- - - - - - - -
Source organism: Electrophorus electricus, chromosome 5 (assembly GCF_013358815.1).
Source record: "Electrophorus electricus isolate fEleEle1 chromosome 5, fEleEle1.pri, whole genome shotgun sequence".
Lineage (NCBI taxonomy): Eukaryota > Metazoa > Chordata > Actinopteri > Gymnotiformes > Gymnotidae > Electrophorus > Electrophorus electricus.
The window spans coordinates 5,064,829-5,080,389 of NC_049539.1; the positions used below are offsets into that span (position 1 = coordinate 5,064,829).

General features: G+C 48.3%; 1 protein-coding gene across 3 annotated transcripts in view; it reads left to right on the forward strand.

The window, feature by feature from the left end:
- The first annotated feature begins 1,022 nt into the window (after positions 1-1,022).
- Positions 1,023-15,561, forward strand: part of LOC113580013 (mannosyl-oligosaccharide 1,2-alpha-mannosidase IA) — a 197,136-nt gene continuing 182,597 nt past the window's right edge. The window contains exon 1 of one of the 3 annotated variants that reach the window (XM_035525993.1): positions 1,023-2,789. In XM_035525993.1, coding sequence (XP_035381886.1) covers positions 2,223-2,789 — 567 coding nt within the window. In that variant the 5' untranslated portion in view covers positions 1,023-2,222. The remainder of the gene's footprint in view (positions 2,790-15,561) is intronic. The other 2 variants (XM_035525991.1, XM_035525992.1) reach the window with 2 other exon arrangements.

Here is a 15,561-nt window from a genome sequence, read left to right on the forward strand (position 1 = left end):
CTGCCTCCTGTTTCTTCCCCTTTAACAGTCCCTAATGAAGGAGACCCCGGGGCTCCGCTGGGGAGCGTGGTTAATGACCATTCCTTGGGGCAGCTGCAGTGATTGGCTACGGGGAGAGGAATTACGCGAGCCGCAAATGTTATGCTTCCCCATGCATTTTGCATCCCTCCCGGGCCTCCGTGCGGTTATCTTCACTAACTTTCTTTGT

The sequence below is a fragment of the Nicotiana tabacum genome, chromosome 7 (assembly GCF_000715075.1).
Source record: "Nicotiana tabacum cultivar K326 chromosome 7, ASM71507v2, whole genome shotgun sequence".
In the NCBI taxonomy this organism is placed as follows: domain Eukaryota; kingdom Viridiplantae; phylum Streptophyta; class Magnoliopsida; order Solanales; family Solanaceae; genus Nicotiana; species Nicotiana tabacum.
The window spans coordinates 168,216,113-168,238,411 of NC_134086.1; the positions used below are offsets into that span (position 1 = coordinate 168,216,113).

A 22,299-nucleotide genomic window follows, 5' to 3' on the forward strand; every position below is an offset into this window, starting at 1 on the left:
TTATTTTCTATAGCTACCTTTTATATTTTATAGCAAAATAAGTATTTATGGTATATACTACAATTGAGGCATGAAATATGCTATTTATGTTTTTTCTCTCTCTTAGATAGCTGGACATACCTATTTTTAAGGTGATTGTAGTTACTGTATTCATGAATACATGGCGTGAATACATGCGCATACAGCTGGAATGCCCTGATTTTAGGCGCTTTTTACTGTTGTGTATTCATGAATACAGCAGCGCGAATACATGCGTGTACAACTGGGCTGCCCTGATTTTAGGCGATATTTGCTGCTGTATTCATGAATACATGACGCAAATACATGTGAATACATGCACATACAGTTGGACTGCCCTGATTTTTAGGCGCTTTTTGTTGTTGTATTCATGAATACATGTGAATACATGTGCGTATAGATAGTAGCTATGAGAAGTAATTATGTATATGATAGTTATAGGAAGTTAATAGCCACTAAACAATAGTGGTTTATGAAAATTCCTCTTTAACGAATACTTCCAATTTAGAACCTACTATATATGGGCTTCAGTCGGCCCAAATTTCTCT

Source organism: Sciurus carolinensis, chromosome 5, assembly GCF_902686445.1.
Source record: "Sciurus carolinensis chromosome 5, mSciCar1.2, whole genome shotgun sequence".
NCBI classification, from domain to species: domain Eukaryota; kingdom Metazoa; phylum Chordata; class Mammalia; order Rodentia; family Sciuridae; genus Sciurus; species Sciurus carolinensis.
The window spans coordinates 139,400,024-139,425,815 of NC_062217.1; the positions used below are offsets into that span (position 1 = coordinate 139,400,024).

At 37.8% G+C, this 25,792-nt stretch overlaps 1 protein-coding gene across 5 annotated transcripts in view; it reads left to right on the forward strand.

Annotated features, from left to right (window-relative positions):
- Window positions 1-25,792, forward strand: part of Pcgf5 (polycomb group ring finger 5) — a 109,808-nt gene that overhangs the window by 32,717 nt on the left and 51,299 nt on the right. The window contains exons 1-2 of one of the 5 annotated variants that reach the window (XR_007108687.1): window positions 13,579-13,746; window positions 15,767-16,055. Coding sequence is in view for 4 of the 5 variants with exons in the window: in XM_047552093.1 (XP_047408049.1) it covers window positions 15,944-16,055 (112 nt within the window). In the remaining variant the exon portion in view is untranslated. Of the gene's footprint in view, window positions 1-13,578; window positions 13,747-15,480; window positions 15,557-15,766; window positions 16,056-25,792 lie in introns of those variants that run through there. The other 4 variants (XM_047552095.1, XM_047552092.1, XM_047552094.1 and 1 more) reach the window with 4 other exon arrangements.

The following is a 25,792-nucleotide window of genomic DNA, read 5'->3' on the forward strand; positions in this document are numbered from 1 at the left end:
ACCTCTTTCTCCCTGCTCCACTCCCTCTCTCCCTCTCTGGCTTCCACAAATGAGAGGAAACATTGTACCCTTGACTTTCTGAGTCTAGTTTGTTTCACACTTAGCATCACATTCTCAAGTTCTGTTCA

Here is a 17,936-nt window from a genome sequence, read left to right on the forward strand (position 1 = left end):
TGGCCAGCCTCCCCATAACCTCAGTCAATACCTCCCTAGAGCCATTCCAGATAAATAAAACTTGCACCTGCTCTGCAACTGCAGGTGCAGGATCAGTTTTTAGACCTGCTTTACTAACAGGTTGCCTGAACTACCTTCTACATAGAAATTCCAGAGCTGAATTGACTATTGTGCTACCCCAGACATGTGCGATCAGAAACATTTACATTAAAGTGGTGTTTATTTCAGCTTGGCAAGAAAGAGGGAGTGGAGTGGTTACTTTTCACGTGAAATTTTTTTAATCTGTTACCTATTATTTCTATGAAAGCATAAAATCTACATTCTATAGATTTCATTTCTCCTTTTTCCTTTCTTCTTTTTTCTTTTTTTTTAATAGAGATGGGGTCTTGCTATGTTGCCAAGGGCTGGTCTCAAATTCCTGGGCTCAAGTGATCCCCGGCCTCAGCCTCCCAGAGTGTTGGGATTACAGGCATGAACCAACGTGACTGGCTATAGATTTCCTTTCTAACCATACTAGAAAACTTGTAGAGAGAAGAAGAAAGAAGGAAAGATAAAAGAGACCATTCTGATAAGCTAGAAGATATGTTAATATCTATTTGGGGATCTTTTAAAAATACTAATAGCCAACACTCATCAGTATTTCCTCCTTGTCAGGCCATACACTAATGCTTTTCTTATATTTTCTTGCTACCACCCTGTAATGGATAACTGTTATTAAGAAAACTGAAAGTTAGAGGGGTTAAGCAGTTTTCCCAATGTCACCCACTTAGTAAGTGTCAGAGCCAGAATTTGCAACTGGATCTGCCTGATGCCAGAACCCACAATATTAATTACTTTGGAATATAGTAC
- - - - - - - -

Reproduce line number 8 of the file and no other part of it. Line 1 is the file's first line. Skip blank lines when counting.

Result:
- Positions 1,023-15,561, forward strand: part of LOC113580013 (mannosyl-oligosaccharide 1,2-alpha-mannosidase IA) — a 197,136-nt gene continuing 182,597 nt past the window's right edge. The window contains exon 1 of one of the 3 annotated variants that reach the window (XM_035525993.1): positions 1,023-2,789. In XM_035525993.1, coding sequence (XP_035381886.1) covers positions 2,223-2,789 — 567 coding nt within the window. In that variant the 5' untranslated portion in view covers positions 1,023-2,222. The remainder of the gene's footprint in view (positions 2,790-15,561) is intronic. The other 2 variants (XM_035525991.1, XM_035525992.1) reach the window with 2 other exon arrangements.